To step back in time to when the cedars, oaks, and pines around Wellington Golf Club were first groomed and pared away to make room for fairways and greens would be to see a landscape at once familiar and different. The year was 1919, and the sounds of cattlemen driving herds up the Chisholm Trail would ring through the air, accompanying the sights of a town not 50 years old. Yet that early course's modesty would be recognizable—and very much part of the draw.
The designers kept much of the surrounding growth intact, forcing players to thread their tee shots down somewhat narrow fairways to span the 6,201 yards. This emphasis on accuracy soaks through to the rest of the course as well. The relatively small greens' fast bent grass demands deft iron play and a soft putting touch. And getting there through variable gusts is half the challenge. But Wellington Golf Club doesn't leave its clubbers stranded in that regard—a driving range holds tees at both ends so that drivers can calibrate to different wind directions without relying on their protractors and trajectory calculations.
Course at a Glance:
Golf is a sport of physical precision and aerial dynamics, won and lost upon the pendulum of your swing. Brush up on your golf physics on Cherry Oaks' par-72 course, which boasts 18 diverse holes, freshly planted trees, tricky ridges, severe slopes, and varied fairways to challenge all skill levels (click here to read more about the course). A golf cart for one person is included in this Groupon, as is a large bag of range balls, fulfilling two of the top three wishes golf genies typically receive.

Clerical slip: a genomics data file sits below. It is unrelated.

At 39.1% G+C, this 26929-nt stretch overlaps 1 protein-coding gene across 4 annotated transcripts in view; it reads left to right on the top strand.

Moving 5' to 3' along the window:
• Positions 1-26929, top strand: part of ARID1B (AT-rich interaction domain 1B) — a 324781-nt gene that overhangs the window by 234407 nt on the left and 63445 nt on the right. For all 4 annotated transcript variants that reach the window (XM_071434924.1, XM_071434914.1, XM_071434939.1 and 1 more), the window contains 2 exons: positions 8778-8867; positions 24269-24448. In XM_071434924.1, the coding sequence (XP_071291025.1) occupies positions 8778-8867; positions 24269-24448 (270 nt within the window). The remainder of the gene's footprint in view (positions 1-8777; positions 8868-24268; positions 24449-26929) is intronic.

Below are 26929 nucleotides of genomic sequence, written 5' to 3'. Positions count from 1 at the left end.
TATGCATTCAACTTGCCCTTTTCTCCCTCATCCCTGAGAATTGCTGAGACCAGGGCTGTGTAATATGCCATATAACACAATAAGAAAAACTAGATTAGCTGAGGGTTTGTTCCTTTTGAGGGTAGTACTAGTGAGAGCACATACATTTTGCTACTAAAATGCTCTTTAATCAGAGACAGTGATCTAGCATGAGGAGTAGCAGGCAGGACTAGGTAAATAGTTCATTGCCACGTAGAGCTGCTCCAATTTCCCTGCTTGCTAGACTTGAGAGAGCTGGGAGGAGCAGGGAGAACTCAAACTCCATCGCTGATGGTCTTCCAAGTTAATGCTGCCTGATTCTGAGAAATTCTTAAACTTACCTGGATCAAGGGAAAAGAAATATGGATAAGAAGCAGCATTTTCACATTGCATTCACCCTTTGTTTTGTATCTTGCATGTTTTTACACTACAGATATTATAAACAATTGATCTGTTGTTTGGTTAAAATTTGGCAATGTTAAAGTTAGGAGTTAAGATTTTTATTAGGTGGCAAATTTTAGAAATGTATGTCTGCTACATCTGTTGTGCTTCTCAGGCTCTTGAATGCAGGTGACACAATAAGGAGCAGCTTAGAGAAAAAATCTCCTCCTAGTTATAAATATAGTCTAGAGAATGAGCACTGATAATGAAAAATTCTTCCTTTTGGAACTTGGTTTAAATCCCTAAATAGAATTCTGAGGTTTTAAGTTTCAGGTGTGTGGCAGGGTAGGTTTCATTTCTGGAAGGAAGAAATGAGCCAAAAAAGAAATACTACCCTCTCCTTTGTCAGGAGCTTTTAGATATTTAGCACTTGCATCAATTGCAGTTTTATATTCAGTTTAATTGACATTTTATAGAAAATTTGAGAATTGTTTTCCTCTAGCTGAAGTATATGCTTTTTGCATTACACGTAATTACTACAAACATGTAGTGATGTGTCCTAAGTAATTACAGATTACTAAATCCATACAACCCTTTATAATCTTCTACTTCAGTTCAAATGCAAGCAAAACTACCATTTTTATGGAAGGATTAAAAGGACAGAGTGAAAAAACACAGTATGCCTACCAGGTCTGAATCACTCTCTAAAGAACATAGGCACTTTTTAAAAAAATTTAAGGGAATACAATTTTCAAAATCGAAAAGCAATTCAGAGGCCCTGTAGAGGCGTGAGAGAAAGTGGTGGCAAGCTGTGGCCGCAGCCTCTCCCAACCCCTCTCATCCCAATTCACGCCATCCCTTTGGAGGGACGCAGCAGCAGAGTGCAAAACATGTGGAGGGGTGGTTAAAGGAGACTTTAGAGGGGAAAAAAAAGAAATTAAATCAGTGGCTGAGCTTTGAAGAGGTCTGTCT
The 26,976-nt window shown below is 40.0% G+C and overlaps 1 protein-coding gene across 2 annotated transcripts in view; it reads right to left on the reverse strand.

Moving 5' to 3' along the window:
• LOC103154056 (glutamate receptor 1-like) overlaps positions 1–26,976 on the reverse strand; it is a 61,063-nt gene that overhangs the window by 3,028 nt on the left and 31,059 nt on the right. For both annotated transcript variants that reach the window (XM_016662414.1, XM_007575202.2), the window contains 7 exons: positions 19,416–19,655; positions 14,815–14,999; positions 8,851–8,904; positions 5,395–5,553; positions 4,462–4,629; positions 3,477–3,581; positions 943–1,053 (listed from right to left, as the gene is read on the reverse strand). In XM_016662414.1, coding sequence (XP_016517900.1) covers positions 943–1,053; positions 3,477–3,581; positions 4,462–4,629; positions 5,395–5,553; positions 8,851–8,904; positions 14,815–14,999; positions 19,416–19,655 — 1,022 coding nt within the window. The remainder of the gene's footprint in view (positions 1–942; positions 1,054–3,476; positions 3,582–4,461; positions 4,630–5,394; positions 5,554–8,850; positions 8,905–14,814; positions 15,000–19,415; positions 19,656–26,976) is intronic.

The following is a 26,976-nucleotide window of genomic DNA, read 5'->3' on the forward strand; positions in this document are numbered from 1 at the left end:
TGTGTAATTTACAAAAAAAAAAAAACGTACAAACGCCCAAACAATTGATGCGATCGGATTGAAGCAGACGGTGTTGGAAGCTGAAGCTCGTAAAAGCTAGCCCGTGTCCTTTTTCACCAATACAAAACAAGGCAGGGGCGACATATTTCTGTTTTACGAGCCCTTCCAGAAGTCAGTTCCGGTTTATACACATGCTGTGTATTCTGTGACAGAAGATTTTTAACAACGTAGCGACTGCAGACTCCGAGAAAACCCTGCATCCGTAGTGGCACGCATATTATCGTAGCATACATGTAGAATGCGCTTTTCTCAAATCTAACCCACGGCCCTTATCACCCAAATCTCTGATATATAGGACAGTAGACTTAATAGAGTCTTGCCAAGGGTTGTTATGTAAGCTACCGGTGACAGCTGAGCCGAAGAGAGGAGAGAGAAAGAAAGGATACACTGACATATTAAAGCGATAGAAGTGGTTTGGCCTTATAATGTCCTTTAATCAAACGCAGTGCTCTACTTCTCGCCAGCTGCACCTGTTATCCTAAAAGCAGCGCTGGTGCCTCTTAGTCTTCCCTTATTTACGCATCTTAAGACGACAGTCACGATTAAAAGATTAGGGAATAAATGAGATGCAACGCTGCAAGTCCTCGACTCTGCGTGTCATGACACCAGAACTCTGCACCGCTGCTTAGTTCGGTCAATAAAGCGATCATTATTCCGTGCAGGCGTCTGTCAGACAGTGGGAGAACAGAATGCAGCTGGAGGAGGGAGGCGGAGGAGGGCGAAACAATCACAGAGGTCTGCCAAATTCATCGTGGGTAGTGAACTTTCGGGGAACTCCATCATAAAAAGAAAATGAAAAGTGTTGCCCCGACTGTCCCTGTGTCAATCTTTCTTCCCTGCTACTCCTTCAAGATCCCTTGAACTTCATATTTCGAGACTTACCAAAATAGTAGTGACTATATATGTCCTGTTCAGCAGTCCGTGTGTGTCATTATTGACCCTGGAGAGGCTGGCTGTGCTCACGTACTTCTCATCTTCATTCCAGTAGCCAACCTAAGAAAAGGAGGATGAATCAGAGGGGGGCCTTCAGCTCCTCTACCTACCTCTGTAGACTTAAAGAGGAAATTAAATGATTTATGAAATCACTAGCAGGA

Once the location of an unassuming furniture store, the Warehouse of Terrors now crawls with otherworldly denizens whose only interest in carpentry extends to their victims’ coffins. Over the course of 20–25 grisly minutes, interlopers navigate mazes built from derelict pallets and wend their way through vignettes populated by ghastly mannequins. Zombies, specters, and clowns lie in wait in the dark rooms, between which lie claustrophobic hallways, uneven walkways, and exit signs that point only downward.
When award-winning percussionist Paul Peterson isn't showcasing his rhythmic skills live, he trains budding beat keepers at Backbeat Percussion Studios. During private lessons, he focuses not only on more common instruments, such as drum sets and snare drums, but on what he calls total percussion. This encompasses most of an orchestra's percussion section, from the rumbling timpani to the soft patter of two pillows banging against one another. Such well roundness lends Paul's students an advantage as they audition for ensembles such as drum lines or all-state orchestras. Equally useful are Paul's group lessons, where activities like drum circles help pupils adjust to playing with other musicians.
A nine-hole course ideal for a leisurely midday game or early morning jaunt, Tee Time Golf Course unfolds across level terrain unencumbered by an overabundance of sand bunkers and water hazards. Hurtling orbs sail into the sky at an onsite driving range, where players can hone swings in anticipation of holes four, five, and nine, numbers which not only signify Tee Time’s toughest obstacles, but also the toughest questions on the drivers-ed exam for a golf cart.
Since its opening in 1973, Suppesville Golf Course's nine-hole spread has enveloped golfers in a pleasant cocoon of low stress through rolling countryside. The design team of Joyce Hamm and Stanley Suppes wove strips of bermuda-grass fairway among its trees and pastures, leaving water in play on seven of the holes. Once on the small bentgrass putting surfaces, golfers must face down circuitous putting lines that, like Shakespearean sonnets scrawled into sand bunkers, are difficult to read.
Course at a Glance: